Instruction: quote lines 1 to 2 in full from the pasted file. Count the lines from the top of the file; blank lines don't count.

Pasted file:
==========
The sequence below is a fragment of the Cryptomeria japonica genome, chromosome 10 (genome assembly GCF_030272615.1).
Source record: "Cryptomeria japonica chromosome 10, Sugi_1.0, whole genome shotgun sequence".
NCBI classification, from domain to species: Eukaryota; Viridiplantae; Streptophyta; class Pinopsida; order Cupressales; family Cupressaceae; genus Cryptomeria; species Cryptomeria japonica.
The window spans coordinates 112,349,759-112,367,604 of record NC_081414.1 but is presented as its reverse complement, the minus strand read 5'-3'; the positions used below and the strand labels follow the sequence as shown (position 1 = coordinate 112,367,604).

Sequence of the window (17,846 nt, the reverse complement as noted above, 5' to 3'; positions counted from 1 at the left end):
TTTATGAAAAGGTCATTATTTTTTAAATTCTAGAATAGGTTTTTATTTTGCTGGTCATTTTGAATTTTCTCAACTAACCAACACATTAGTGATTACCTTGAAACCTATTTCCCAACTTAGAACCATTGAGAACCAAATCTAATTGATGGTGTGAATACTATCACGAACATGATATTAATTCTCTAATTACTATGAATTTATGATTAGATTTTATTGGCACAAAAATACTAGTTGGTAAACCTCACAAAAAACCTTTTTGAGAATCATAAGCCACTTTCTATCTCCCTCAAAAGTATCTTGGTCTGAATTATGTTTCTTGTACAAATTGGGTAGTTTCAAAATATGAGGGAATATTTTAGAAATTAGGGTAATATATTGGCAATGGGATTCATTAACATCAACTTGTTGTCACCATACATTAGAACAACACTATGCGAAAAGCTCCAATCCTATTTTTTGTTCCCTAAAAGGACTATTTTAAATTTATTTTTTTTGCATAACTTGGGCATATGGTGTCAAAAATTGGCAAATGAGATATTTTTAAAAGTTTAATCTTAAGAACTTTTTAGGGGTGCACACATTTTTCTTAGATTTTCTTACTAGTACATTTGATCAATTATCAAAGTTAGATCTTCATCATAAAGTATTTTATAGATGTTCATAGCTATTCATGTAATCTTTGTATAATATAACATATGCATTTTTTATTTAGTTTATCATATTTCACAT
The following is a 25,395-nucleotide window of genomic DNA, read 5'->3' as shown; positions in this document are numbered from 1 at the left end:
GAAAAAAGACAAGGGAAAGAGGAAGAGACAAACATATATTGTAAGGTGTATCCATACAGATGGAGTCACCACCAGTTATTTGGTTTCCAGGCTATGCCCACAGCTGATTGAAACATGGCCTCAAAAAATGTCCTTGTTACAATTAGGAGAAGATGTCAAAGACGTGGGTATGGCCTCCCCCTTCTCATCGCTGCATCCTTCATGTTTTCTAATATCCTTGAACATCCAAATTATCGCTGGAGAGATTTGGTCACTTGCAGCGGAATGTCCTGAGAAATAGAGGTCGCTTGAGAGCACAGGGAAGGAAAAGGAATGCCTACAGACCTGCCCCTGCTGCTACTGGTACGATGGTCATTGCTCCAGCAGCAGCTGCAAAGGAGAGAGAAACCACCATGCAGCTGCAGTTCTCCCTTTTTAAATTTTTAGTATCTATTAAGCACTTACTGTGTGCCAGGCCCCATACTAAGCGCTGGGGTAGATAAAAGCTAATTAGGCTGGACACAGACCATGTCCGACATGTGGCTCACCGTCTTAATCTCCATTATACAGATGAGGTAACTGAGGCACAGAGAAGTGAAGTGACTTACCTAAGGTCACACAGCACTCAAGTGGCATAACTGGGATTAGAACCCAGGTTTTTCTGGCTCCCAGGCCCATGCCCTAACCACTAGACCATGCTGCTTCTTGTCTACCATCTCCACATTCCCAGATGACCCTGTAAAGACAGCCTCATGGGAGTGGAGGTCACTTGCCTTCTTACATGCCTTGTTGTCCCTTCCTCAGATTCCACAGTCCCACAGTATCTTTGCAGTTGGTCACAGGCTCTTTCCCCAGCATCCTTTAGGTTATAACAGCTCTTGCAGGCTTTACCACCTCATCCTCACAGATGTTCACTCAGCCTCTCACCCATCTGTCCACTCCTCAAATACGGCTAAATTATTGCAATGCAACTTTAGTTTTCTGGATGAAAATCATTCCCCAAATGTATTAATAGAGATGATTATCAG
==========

The sequence below is a fragment of the Cryptomeria japonica genome, chromosome 10 (genome assembly GCF_030272615.1).
Source record: "Cryptomeria japonica chromosome 10, Sugi_1.0, whole genome shotgun sequence".